Before Guardians of the Galaxy hit theaters in 2014, characters like Rocket Racoon and Groot were footnotes in the larger scope of the Marvel Universe. But after that movie turned an angry raccoon and a talking tree into household names, Marvel cemented its status as a truly unstoppable cultural juggernaut. Since then, Marvel's movies and TV shows have plucked characters from the most obscure corners of the Marvel Universe. Even if these characters didn't seem ready for the limelight, Marvel's deep bench has played an increasingly important role in the sustained success and evolution of superheroes on film. Marvel owns an estimated 8,000 characters, and the breadth of that deep bench helped Marvel's productions thrive in 2017.
Now, CBR is taking a look back at some of the most bizarre Marvel characters who debuted on screen in 2017. In this list, we'll be counting down some of the strangest characters who made their live-action debuts in Marvel's movies of TV shows in 2017. While the weirder aspects of these superheroes and villains were toned down on screen, some of them appeared in all of their truly strange glory. We'll also be looking at how these live-action characters size up next to their comic book counterparts.
SPOILER WARNING: This article contains major spoilers for Guardians of the Galaxy Vol. 2, Thor: Ragnarok and Legion. It also contains mild spoilers for The Gifted, Agents of S.H.I.E.L.D., Spider-Man: Homecoming and Runaways.
In one of the most memorable moments from James Gunn's Guardians of the Galaxy Vol. 2, Chris Sullivan's Taserface led the Ravagers in a rebellion against their leader Yondu. Despite his imposing look, Taserface's wonderfully ridiculous name was a continual source of ridicule for the character. Although Gunn once mocked Taserface on social media, the Ravager was turned into a Funko! Pop and featured in the film's other merchandise.
Although Taserface was introduced in 1990's Guardians of the Galaxy #1, by Jim Valentino, he was named by Valentino's young son, Aaron. After his second appearance, Taserface's name was changed to the slightly less awesome Overkill. In the alternate reality 31st century of that series, the alien has battled the original Guardians of the Galaxy on behalf of aliens who worshiped the memory of Tony Stark.
While the X-Men's movies have given most of Marvel's most famous moments a moment in the spotlight, Fox's The Gifted has built its Mutant Underground out of the franchise's lesser-known mutants. Along with well-established X-Men like Thunderbird and Polaris, the relatively obscure mutant Dreamer has had a surprisingly big role on the show's surrogate X-team. Using her memory-altering dream smoke, Elena Satine's character has served as the team's resident telepath for most of the show's first season.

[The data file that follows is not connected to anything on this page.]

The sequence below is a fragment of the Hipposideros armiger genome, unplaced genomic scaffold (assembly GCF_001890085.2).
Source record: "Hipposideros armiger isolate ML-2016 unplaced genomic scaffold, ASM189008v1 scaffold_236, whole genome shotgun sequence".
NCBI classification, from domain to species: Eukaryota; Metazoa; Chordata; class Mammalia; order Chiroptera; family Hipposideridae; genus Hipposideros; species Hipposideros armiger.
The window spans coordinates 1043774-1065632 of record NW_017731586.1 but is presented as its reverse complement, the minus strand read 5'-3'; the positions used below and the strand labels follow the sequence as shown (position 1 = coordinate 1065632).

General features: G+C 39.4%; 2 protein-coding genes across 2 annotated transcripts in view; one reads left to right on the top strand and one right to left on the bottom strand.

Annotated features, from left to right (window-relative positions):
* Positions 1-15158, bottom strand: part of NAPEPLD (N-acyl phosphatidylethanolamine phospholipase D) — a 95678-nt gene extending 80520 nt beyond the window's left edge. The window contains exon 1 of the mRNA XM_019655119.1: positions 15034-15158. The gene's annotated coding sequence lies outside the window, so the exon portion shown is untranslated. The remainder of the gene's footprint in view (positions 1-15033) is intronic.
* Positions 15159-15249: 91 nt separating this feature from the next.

In comics, Dreamer was a drastically different character called Beautiful Dreamer. She was created by Louise Simonson and June Brigman in 1985's Power Pack #12, and the mutant was a minor member of the sewer-dwelling Morlocks. After being abducted by anti-mutant forces, her powers were weaponized by a mutated version of the Legacy Virus. In 2009, Dreamer died after her powers went into overdrive and killed over 1,000 anti-mutant activists.
13 OLD LACE
Thanks to Runaways, there's a dinosaur in the Marvel Cinematic Universe. Old Lace, a genetically-engineered velociraptor, has filled her usual role as Gert Yorkes' reptilian companion on Hulu's Runaways. In the show, Dale and Stacey Yorkes, portrayed by Kevin Weisman and Brigid Brannagh, created the dinosaur to protect their family from the other members of the Pride. After hearing Ariela Barer's Gert singing, Old Lace has responded to her commands as the Runaways have investigated their parents' secrets.
In comics, Old Lace was created by Brian K. Vaughan and Adrian Alphona in 2003's Runaways #2. Named after the play Arsenic & Old Lace, the dinosaur has been referred to as both a raptor and a Deinonychus. This version of Old Lace was originally created in the future and brought back to the present by Gert's time-traveling parents. Other than Gert, another Runaway, Chase Stein, also gained control over Old Lace.
By any measure, Legion, David Haller, is one of the most powerful, complex mutants the X-Men have ever encountered. Originally created by Chris Claremont and Bill Sienkiewicz in 1985's New Mutants #25, Haller was the previously-unseen son of Charles Xavier, who suffered from severe mental illness. In addition to the ability to spontaneously generate new powers, Legion has hundreds of split personalities, each with its own set of powers.
Despite that daunting reputation, Legion took on a starring role in Fox's Legion. In the show, Dan Stevens plays a streamlined version of Haller, who was diagnosed with schizophrenia and has telekinetic and telepathic powers. Although Legion has been largely independent from the rest of Fox's X-Men adaptations, it' has dropped hints about Legion's connection to Xavier. Even though it's consistently pushed the boundaries of the superhero genre, the critically-acclaimed series still hasn't tackled the most outlandish aspects of the character.